McCarthy: They were like “we don’t see you, and based on that noise, we don’t want to see you.”

Long: Yeah.

McCarthy: How often are they having encounters like this? I mean, are they common?

Long: A lot of people in the village have had them, but they don’t happen every day or anything like that. They may happen, to each person, maybe a few times in their life.

McCarthy: And what do they say to Western science’s belief that sasquatch isn’t real?

Long: They understand that a lot of people don’t think that they’re real, or they don’t believe them when they say they’ve seen them with their own eyes, and their response to that is “well, you know, we don’t need some Western scientist telling me whether they exist or not. I’ve seen them,” or, “Elders in our community have seen them and I believe what they say,” or, “Our stories over generations and generations all talk about them, so how can they not exist?”

McCarthy: And one thing that I thought was really interesting about your piece is that I think you went back to one of the elders, and you asked him, right, and he said, “Just because we haven’t found a skeleton or bones or anything doesn’t mean anything—I’ve never found a bear skeleton in the woods either.”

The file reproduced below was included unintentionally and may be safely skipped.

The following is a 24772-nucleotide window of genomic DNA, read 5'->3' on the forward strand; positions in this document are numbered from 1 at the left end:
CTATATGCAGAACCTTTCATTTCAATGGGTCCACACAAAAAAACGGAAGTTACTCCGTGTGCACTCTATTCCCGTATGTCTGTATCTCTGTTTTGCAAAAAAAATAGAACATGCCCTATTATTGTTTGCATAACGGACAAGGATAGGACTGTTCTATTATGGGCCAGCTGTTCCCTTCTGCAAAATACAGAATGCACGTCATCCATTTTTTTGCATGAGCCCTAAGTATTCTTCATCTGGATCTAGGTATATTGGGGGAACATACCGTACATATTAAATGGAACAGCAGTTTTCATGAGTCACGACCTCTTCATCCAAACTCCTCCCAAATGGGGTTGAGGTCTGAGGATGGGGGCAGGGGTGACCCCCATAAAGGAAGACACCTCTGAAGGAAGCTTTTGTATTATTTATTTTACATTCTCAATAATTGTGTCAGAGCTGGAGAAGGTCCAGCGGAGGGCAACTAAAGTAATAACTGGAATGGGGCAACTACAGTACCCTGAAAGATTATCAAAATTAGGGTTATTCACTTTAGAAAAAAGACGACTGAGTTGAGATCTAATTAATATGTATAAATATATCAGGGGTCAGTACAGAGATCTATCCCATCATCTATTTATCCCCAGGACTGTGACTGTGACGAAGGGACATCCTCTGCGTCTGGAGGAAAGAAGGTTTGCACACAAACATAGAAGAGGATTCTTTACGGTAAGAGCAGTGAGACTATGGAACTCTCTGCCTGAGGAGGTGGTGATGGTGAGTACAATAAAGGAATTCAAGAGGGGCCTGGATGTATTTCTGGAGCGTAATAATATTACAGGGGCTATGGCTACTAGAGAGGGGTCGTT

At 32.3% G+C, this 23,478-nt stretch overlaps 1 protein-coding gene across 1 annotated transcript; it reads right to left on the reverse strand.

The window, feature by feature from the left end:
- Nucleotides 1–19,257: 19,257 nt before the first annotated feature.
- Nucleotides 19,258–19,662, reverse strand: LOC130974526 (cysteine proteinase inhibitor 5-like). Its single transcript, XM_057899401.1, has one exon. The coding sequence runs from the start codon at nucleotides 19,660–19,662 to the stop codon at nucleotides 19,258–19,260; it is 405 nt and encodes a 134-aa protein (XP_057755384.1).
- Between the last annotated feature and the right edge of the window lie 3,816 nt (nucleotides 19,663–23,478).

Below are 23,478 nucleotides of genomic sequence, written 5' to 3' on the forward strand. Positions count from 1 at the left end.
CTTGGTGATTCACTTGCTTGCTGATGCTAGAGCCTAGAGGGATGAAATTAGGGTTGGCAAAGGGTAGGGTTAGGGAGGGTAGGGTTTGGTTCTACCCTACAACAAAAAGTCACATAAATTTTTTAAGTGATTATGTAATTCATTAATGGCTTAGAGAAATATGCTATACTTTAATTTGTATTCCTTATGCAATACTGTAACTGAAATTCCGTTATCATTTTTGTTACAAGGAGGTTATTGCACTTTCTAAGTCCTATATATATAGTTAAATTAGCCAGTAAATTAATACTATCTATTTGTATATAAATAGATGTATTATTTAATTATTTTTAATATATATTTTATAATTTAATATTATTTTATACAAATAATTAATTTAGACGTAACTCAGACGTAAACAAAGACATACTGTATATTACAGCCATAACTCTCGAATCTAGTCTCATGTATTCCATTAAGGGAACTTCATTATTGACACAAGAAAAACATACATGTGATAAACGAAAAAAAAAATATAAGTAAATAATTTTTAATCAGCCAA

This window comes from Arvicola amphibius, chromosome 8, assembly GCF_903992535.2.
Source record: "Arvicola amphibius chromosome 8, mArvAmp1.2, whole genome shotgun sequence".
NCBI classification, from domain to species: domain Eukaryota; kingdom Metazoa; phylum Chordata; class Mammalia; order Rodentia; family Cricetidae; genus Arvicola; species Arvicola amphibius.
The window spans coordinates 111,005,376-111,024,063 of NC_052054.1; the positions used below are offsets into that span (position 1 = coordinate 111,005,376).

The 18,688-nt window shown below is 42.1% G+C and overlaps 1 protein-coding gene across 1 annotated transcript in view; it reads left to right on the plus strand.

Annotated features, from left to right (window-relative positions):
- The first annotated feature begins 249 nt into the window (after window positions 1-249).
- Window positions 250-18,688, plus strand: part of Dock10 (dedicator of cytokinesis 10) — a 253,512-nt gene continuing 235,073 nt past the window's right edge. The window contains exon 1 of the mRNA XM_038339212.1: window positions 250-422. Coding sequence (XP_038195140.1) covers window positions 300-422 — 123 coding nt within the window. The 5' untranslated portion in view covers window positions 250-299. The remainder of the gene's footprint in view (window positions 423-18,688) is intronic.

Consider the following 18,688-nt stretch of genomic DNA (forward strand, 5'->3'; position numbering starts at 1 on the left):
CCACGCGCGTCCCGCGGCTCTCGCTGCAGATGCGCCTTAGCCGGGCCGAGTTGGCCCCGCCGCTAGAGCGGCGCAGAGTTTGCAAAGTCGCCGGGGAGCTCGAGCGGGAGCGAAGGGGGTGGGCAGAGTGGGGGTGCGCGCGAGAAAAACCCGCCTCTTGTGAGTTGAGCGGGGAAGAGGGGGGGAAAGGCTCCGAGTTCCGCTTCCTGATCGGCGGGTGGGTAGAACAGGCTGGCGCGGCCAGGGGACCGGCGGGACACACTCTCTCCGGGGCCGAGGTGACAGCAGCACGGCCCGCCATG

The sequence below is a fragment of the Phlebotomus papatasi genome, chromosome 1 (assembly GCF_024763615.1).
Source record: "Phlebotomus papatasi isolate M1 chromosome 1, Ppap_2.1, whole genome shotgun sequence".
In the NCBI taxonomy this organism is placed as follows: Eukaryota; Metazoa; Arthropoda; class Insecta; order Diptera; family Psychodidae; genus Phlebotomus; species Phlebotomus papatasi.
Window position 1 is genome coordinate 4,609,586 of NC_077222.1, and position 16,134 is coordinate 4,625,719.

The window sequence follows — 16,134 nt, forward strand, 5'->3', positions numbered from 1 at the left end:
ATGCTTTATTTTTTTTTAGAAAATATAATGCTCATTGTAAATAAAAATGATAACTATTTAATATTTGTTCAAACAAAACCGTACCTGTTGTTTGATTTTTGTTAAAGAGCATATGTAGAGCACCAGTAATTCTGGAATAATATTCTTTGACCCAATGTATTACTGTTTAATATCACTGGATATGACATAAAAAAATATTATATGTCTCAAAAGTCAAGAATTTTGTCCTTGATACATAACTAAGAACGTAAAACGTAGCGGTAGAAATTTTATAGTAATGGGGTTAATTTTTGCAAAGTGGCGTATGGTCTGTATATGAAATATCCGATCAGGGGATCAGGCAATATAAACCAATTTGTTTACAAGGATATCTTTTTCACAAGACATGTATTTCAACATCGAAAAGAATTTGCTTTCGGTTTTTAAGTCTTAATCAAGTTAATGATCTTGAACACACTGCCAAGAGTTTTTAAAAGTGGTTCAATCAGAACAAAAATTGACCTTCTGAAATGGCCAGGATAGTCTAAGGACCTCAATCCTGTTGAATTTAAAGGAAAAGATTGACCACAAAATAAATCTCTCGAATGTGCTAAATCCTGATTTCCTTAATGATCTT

Long: Exactly.

McCarthy: Which is a pretty good point.

Long: Yeah. Yeah. It really makes you think. We know a lot about what’s out in the forest, but there’s a lot that we don’t know, and so … we’ll just kind of have to leave that where it is.

McCarthy: So TR was a pretty practical dude, and he was not really given to flights of fancy. So how did he explain what happened here?

Long: TR wrote that Bauman was of German ancestry, and must have heard “all kinds of ghost and goblin lore, so that many fearsome superstitions were latent in his mind.”